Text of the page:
Max Power & Calculating Your Confidence


In Homer to the Max, Homer Simpson stumbles upon a television show character by the same name. After the character goes through a negative transformation, Homer gets ridiculed for being associated with such a person. In an effort to overcome this, Homer legally changes his name to Max Power. Garnished with compliments about his new identity, Homer embraces it. Improving his image by shopping in high-end retail and befriending the affluent Trent Steele, Homer has convinced himself that his new name improved his lifestyle.

Hubris was Homer’s real identity change. Which may not be as negative as it sounds.

Being overly-confident helps you set and achieve goals that were otherwise unthinkable and seemingly unattainable. Being realistic in your challenges can undermine your ability to meet goals. If you realistically viewed your challenges, there is strong possibility you’d never attempt to overcome them. Allowing yourself to overstate your own abilities can be beneficial in taking a risk you may not have even considered.

Jason Zweig, in his book Your Money and Your Brain, writes that 81% of entrepreneurs gave their own businesses a 7 to 10 chance of success. 33% of entrepreneurs say there is zero possibility their business would fail. Zweig goes on to note, “roughly 50% of new businesses fail within their first five years”. This shows a huge dissociation between perceived success and actual success. Being overconfident in their abilities and challenges allows them to deceive themselves of their own probability of success. Without this mindset, we may have been without such unicorns as Uber or Airbnb. Disrupting the taxi monopoly would have been unthinkable without a dash of over-confidence in Uber’s success. Airbnb was a failing startup before rocketing to success. Confidence in these projects success kept them afloat

Using this knowledge in your daily tasks may not be as reckless at it seems. Calculating your overconfidence is the key to avoiding failure. Do this by asking yourself such questions as: When can I take on more risk to push a project to succeed? When can I tell myself this will not fail (and if it does, not be destroyed along with it)? Being overly-confident can push you over the hills of “It won’t work” and “It’s not feasible”.

In the end, Homer eventually goes back to his original name. I’ll attribute this to a necessity of having the episode end where it started, rather than a lack of confidence.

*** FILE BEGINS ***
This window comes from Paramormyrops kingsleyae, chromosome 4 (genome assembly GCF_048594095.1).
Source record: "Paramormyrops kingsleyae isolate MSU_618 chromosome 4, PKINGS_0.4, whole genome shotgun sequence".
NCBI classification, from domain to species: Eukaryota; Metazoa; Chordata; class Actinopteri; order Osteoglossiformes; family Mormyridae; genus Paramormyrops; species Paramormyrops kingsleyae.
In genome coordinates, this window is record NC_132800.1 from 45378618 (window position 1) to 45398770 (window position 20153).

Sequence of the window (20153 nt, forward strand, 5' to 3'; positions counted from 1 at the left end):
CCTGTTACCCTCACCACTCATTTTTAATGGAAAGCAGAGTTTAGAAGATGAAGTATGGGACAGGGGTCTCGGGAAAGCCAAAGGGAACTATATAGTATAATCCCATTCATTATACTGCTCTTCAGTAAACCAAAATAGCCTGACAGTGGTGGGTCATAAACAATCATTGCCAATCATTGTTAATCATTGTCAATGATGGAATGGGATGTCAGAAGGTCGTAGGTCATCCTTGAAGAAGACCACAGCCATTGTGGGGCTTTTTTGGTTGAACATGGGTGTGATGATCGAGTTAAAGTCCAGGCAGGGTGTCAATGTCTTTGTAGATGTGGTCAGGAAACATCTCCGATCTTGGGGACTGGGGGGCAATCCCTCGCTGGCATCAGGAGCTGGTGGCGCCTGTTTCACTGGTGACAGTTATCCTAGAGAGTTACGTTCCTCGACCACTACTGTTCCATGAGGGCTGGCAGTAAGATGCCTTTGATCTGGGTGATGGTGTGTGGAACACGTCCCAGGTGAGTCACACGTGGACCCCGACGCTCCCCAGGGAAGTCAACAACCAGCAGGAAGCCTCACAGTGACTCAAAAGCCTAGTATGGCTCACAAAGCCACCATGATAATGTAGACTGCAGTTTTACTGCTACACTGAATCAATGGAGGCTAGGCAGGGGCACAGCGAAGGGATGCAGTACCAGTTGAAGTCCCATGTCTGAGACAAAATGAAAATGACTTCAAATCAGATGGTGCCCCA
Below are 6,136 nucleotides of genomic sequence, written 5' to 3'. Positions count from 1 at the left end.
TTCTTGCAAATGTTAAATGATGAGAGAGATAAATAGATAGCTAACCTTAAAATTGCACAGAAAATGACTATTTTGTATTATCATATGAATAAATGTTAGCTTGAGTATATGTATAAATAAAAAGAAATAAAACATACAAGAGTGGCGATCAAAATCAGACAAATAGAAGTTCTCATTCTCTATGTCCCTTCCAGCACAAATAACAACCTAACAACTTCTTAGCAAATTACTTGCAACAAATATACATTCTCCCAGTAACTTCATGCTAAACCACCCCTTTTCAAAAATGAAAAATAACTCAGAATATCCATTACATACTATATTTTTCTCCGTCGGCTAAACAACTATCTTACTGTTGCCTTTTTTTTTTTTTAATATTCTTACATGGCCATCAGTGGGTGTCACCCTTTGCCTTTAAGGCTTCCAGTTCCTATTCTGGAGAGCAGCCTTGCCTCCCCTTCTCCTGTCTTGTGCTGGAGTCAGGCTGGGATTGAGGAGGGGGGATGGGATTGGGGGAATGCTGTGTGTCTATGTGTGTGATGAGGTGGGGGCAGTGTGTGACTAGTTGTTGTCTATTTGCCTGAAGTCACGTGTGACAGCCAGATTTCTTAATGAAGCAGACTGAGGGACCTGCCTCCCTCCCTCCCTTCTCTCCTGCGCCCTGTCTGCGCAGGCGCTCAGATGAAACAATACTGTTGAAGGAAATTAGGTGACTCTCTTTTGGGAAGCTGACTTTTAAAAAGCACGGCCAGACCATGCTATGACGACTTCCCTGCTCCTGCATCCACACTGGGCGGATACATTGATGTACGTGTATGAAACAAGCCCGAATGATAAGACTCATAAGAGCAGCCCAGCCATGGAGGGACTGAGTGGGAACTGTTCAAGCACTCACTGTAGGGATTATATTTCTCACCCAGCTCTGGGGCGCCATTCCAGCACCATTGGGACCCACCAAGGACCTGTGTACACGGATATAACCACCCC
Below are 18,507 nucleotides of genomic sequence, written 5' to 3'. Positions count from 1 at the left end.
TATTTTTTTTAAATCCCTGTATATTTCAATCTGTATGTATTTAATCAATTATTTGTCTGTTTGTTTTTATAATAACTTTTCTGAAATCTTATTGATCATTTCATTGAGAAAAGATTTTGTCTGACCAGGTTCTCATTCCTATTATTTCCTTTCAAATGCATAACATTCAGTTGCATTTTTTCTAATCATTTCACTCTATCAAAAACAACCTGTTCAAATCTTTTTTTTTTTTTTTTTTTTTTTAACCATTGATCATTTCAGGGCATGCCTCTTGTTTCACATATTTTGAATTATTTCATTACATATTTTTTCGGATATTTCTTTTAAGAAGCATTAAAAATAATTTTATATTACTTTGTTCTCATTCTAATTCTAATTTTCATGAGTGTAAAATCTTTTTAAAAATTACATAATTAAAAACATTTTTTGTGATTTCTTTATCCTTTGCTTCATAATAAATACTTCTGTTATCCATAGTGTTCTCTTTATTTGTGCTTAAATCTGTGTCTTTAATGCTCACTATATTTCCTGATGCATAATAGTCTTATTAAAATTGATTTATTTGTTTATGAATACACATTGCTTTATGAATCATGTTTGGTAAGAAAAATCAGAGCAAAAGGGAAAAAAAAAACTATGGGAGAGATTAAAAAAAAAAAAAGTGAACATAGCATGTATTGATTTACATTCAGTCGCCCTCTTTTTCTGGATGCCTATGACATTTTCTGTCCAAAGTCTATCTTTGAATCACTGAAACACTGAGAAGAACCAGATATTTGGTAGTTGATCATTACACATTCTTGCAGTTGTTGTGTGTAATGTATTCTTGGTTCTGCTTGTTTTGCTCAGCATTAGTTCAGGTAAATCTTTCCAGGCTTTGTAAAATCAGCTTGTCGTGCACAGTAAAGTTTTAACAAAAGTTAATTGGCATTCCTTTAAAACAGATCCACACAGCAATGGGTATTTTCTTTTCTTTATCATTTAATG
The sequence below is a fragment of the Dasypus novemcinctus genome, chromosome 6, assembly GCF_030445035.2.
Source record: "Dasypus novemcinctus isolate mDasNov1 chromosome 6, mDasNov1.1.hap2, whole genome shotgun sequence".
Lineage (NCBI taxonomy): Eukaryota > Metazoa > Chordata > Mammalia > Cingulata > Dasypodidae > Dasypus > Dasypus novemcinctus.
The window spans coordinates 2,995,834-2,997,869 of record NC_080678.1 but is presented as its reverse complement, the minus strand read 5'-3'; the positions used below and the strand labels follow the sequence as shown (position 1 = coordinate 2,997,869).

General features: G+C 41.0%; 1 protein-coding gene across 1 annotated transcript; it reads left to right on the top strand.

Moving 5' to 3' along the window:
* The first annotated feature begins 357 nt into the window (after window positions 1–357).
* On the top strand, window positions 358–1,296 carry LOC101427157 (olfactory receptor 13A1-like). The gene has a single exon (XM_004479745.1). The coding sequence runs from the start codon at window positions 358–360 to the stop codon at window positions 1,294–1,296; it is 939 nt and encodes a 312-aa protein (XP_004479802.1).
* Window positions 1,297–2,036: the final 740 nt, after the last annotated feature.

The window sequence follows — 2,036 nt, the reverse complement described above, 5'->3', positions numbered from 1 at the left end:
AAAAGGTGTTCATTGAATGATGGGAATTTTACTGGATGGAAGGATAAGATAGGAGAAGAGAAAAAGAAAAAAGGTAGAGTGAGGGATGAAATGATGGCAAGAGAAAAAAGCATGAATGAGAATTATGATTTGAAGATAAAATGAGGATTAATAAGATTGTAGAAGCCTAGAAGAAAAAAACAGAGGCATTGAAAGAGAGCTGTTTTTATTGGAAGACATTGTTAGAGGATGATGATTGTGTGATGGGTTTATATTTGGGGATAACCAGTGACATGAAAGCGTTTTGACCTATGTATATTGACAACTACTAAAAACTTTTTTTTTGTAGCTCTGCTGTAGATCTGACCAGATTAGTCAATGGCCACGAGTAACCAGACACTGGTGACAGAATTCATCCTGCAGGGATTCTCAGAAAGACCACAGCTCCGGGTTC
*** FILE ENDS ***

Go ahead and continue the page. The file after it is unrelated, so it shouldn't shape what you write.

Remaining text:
HUBgrown: Q&A with Michael Skok


Boston is booming with new thinking, interesting people and revolutionary companies. Many businesses are born here, thanks to the city’s renowned institutions and incubators, accelerators and other startup programs around the greater Boston community. While some grow up and move on to other places (hey, Silicon Valley) we believe there’s something unique about companies born and bred out of our great city.

In this new series, HUBgrown, we’ll explore what makes Boston’s business scene one-of-a-kind. That means insights from local entrepreneurs; investors that can predict which companies are going to make it big; and, media dedicated to the Boston innovation scene.

We also want to hear from you along the way. Have a question you want to ask one of Boston’s thought leaders? Share it with us. Know someone that is doing something cool but hasn’t shared it? Tell them to speak up. Something bugging and/or exciting you about the state of entrepreneurship in Boston? Let’s hear it.

For our first installment of HUBgrown, we spoke with Michael Skok. Well-known in the city as an entrepreneur, investor, mentor and educator at Harvard, Michael talked to us about why Boston’s rich history has a significant impact on the culture and what makes entrepreneurs successful.


HB: In your Startup Secrets workshops, you discuss company formation and how important culture is to hiring. How would you describe Boston’s entrepreneurial culture?

MS: Boston’s culture was born out of its first settlers. There has always been a great sense of dedication and persistence  here that you don’t find in every city. This differs from my experience in Silicon Valley, where the culture was all about the next shiny and new thing. In Boston, hard work and loyalty in particular really stand out.